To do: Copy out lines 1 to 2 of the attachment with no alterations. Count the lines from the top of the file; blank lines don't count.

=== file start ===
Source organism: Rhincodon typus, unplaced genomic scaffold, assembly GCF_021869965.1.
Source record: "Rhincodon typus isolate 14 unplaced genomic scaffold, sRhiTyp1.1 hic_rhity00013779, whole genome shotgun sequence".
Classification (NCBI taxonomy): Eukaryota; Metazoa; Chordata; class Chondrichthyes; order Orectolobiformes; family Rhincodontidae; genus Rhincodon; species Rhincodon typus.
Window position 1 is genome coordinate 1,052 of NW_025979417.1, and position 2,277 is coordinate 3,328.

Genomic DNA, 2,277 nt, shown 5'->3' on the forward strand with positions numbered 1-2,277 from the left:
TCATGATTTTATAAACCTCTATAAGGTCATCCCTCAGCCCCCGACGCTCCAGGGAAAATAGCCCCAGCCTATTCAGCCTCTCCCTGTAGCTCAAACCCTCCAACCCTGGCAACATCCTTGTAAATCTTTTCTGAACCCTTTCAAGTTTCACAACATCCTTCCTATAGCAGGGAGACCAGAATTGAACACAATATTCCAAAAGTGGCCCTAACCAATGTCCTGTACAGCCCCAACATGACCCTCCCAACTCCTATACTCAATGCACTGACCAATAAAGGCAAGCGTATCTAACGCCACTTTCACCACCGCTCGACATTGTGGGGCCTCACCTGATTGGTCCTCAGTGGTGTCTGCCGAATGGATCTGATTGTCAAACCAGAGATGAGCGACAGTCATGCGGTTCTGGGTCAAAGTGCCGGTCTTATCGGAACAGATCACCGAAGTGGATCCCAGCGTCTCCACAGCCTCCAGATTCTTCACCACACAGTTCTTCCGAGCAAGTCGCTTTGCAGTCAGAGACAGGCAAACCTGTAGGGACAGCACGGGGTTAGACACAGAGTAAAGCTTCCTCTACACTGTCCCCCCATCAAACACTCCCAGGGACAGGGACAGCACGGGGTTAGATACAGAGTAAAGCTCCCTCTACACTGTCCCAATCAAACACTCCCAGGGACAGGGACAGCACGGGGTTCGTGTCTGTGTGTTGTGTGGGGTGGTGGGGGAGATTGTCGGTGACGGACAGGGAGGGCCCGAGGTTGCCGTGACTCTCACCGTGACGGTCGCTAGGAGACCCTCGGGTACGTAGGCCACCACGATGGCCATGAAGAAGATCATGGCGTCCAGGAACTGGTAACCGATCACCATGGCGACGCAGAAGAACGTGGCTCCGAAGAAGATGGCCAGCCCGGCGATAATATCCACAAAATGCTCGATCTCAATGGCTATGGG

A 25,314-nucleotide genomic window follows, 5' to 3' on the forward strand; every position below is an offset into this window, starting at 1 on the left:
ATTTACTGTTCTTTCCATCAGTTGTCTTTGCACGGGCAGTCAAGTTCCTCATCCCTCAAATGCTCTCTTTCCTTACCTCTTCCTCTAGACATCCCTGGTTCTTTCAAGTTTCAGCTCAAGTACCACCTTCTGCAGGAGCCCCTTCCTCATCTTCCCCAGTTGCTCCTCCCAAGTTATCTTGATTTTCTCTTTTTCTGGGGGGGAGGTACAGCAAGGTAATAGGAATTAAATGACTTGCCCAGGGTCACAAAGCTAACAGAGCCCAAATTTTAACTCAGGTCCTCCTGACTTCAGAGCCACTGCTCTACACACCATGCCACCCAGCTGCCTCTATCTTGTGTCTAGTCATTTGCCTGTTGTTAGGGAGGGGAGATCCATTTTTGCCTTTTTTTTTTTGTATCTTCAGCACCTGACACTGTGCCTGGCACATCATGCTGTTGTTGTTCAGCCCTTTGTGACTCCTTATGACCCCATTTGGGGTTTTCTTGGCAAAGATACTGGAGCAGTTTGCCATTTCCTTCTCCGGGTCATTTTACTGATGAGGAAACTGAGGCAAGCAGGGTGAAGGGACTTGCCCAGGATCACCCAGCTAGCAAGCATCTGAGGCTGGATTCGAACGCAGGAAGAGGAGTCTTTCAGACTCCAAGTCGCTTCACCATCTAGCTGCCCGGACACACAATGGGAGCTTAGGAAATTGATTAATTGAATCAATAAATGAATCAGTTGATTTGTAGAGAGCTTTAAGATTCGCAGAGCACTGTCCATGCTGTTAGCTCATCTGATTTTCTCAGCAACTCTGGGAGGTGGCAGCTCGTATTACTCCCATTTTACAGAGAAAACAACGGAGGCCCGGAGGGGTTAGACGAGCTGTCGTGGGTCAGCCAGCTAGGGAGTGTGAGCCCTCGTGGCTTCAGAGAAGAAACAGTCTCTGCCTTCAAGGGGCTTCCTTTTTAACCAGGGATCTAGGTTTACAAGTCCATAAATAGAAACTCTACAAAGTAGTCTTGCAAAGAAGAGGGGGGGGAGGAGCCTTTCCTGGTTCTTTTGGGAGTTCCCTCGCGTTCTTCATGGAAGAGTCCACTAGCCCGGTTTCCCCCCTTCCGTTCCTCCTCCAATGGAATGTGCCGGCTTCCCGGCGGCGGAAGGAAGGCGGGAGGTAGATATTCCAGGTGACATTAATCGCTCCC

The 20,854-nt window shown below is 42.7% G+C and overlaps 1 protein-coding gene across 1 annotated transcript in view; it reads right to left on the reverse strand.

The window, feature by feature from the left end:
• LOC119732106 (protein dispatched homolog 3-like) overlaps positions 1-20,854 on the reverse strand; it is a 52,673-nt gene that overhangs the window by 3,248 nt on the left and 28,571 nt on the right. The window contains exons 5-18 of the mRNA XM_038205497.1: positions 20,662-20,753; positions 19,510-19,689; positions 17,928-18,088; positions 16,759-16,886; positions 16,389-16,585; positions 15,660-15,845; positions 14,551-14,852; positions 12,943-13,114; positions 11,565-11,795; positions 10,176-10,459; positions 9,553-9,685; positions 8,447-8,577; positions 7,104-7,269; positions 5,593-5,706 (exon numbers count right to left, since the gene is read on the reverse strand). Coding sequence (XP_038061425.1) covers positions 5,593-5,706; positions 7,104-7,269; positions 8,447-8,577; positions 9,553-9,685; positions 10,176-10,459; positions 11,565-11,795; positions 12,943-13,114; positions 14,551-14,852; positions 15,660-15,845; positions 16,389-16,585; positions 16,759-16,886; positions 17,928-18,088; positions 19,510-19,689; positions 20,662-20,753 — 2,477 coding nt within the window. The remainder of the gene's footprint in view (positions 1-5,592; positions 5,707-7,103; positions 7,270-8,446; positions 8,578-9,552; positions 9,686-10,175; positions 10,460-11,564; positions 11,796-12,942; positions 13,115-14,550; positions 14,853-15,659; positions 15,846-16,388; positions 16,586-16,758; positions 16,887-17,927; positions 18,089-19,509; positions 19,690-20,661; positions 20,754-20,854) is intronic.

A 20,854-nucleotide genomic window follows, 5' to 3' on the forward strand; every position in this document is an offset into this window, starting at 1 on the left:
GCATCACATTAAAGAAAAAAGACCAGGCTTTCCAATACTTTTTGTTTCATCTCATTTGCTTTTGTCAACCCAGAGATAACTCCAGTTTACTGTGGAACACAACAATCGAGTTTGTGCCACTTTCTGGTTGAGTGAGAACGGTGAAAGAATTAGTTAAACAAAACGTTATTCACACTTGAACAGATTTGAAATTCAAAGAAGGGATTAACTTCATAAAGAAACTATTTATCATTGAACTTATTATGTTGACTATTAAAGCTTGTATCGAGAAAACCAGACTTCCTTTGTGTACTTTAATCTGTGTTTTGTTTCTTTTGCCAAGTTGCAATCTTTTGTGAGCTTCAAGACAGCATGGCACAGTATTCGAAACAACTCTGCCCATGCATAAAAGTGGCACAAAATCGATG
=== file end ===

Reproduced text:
Source organism: Rhincodon typus, unplaced genomic scaffold, assembly GCF_021869965.1.
Source record: "Rhincodon typus isolate 14 unplaced genomic scaffold, sRhiTyp1.1 hic_rhity00013779, whole genome shotgun sequence".